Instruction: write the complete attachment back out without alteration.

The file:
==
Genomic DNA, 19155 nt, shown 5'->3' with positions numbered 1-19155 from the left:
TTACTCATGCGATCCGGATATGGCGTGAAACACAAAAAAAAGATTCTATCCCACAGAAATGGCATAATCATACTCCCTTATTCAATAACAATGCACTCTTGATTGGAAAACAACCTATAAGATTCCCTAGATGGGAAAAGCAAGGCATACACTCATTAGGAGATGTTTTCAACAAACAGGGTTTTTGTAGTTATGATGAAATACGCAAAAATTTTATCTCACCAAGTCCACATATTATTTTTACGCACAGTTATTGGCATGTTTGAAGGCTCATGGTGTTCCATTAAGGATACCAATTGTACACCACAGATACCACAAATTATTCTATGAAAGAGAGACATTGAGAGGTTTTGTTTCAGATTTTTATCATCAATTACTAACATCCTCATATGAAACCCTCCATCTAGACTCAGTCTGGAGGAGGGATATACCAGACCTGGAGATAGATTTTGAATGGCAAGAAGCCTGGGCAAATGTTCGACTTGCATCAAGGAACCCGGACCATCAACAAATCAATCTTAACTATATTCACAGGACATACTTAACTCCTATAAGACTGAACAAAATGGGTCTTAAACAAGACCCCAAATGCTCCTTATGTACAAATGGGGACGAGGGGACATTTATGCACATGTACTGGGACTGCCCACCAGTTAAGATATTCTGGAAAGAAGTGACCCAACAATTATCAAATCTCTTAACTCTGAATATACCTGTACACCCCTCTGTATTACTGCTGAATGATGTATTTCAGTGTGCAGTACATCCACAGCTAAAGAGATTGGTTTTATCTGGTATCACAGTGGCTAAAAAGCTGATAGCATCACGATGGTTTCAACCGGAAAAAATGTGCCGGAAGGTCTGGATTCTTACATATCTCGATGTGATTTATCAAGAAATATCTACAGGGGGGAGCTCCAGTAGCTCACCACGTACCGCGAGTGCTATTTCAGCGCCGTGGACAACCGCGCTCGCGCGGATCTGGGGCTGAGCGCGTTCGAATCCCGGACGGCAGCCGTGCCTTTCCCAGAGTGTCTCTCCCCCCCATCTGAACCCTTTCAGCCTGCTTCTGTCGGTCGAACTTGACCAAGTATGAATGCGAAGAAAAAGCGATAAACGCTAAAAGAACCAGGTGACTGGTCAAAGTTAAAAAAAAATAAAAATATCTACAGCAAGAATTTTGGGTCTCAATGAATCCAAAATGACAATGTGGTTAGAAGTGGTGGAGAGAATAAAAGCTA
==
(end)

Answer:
Genomic DNA, 19155 nt, shown 5'->3' with positions numbered 1-19155 from the left:
TTACTCATGCGATCCGGATATGGCGTGAAACACAAAAAAAAGATTCTATCCCACAGAAATGGCATAATCATACTCCCTTATTCAATAACAATGCACTCTTGATTGGAAAACAACCTATAAGATTCCCTAGATGGGAAAAGCAAGGCATACACTCATTAGGAGATGTTTTCAACAAACAGGGTTTTTGTAGTTATGATGAAATACGCAAAAATTTTATCTCACCAAGTCCACATATTATTTTTACGCACAGTTATTGGCATGTTTGAAGGCTCATGGTGTTCCATTAAGGATACCAATTGTACACCACAGATACCACAAATTATTCTATGAAAGAGAGACATTGAGAGGTTTTGTTTCAGATTTTTATCATCAATTACTAACATCCTCATATGAAACCCTCCATCTAGACTCAGTCTGGAGGAGGGATATACCAGACCTGGAGATAGATTTTGAATGGCAAGAAGCCTGGGCAAATGTTCGACTTGCATCAAGGAACCCGGACCATCAACAAATCAATCTTAACTATATTCACAGGACATACTTAACTCCTATAAGACTGAACAAAATGGGTCTTAAACAAGACCCCAAATGCTCCTTATGTACAAATGGGGACGAGGGGACATTTATGCACATGTACTGGGACTGCCCACCAGTTAAGATATTCTGGAAAGAAGTGACCCAACAATTATCAAATCTCTTAACTCTGAATATACCTGTACACCCCTCTGTATTACTGCTGAATGATGTATTTCAGTGTGCAGTACATCCACAGCTAAAGAGATTGGTTTTATCTGGTATCACAGTGGCTAAAAAGCTGATAGCATCACGATGGTTTCAACCGGAAAAAATGTGCCGGAAGGTCTGGATTCTTACATATCTCGATGTGATTTATCAAGAAATATCTACAGGGGGGAGCTCCAGTAGCTCACCACGTACCGCGAGTGCTATTTCAGCGCCGTGGACAACCGCGCTCGCGCGGATCTGGGGCTGAGCGCGTTCGAATCCCGGACGGCAGCCGTGCCTTTCCCAGAGTGTCTCTCCCCCCCATCTGAACCCTTTCAGCCTGCTTCTGTCGGTCGAACTTGACCAAGTATGAATGCGAAGAAAAAGCGATAAACGCTAAAAGAACCAGGTGACTGGTCAAAGTTAAAAAAAAATAAAAATATCTACAGCAAGAATTTTGGGTCTCAATGAATCCAAAATGACAATGTGGTTAGAAGTGGTGGAGAGAATAAAAGCTA